Cifa's birthday investments
16 September 2013
Concrete equipment manufacturer Cifa has had a colourful history. Founded in 1928 by Carlo Ausenda it has endured several changes of ownership, including, most bizarrely, being acquired by a group of its own suppliers in 1999.
The most recent chapter saw its acquisition by a group of investors led by Zoomlion, one of China’s largest equipment makers, in September 2008. It was the first major overseas acquisition by a Chinese manufacturer in the construction equipment industry, although others have followed since.
Speaking at the celebrations to mark Cifa’s dual birthday – 85 years since it was founded and five years since the Zoomlion acquisition – Cifa CEO Davide Cipolla was keen to emphasise the investment that has gone into the company’s headquarters in Senago, near Milan, Italy following the deal.
“Today we officially show and open the Senago headquarters and production building renovations, the new Cifa-Zoomlion ‘Testing European Centre’ (TEC) - an R&D centre and field test area for the group, the start up of new production lines with lean production technology, the new Cifa design centre, new products and technologies and the opening of a new showroom and multimedia area.”
All this investment will have a benefit to customers according to sales director for Europe, Middle East & North Africa, Daniel Metivier, who highlighted the introduction of lean processes throughout the organisation. “We will be able to fulfil orders in a better time and the quality will be more consistent. We want to continue to innovate but also achieve and maintain the quality you would expect from a German or Japanese manufacturer,” he said.
Cifa’s history of innovation includes over the last few years the introduction of carbon fibre boom sections on four of its truck-mounted concrete pumps. In an industry where steel is used exclusively for load-bearing components, this has been a radical departure. It is also interesting to note that Cifa manufactures its own carbon fibre components, rather than outsourcing the work.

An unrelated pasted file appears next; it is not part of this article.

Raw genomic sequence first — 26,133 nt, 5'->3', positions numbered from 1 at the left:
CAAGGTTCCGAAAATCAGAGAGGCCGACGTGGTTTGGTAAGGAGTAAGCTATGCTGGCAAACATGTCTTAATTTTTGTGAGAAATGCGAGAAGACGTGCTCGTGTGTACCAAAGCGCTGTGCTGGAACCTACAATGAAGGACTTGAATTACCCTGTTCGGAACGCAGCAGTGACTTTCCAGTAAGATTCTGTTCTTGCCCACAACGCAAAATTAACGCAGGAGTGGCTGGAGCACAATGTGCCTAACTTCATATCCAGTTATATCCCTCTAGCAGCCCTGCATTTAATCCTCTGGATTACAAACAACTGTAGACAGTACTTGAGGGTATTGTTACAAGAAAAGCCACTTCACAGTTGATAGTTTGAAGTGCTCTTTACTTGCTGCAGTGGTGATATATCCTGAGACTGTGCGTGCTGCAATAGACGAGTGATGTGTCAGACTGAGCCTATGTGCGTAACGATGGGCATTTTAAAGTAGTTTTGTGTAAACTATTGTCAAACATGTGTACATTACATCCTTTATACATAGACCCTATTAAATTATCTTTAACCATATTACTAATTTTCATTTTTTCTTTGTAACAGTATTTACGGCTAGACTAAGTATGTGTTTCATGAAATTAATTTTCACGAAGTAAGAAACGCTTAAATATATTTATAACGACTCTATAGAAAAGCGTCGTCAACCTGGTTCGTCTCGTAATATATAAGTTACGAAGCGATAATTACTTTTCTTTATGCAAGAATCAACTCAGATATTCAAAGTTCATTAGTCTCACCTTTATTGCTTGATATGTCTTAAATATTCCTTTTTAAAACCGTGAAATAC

“We think we have reached the limit with steel. There are other composite materials we are looking at – not just carbon fibre,” said Mr Cipolla.
The use of carbon fibre reduces the gross vehicle weight, which is an important consideration in developed countries where there are strict limits on truck weights and axle loads. Mr Metivier said, “We always have the longest boom that can be fitted on any given truck chassis. We also have weight to spare for additional accessories.”
The Carbotech range comprises four models with 39 m, 45, m, 62 m & 80 m booms, mounted on three-, four- five and seven-axle chassis, respectively. Of the 80 m reach K80H, Mr Metivier said, “That is the longest boom available in Europe.”
Parent company Zoomlion has also reaped the benefits of the use of carbon fibre. In November last year it used this technology to build the world’s first 100 m+ concrete placing boom, with engineers from both Cifa and Zoomlion working on the project.
And according to Mr Cipolla, Zoomlion’s investment in Cifa is continuing to play a part in the globalisation of both companies, with a strategy to offer both brands with different levels of technology on-board around the world. It is one part of the company’s aim to fine-tune machines to different customer preferences.
“It is impossible to serve the world from one plant. There are local requirements and machines can be expensive to transport. You must have a local presence, not only with production, but also R&D,” said Mr Cipolla.
He concluded by saying, “The concrete sector is very strange, with high peaks and deep lows. We invest during the down times to be ready when the market comes back.”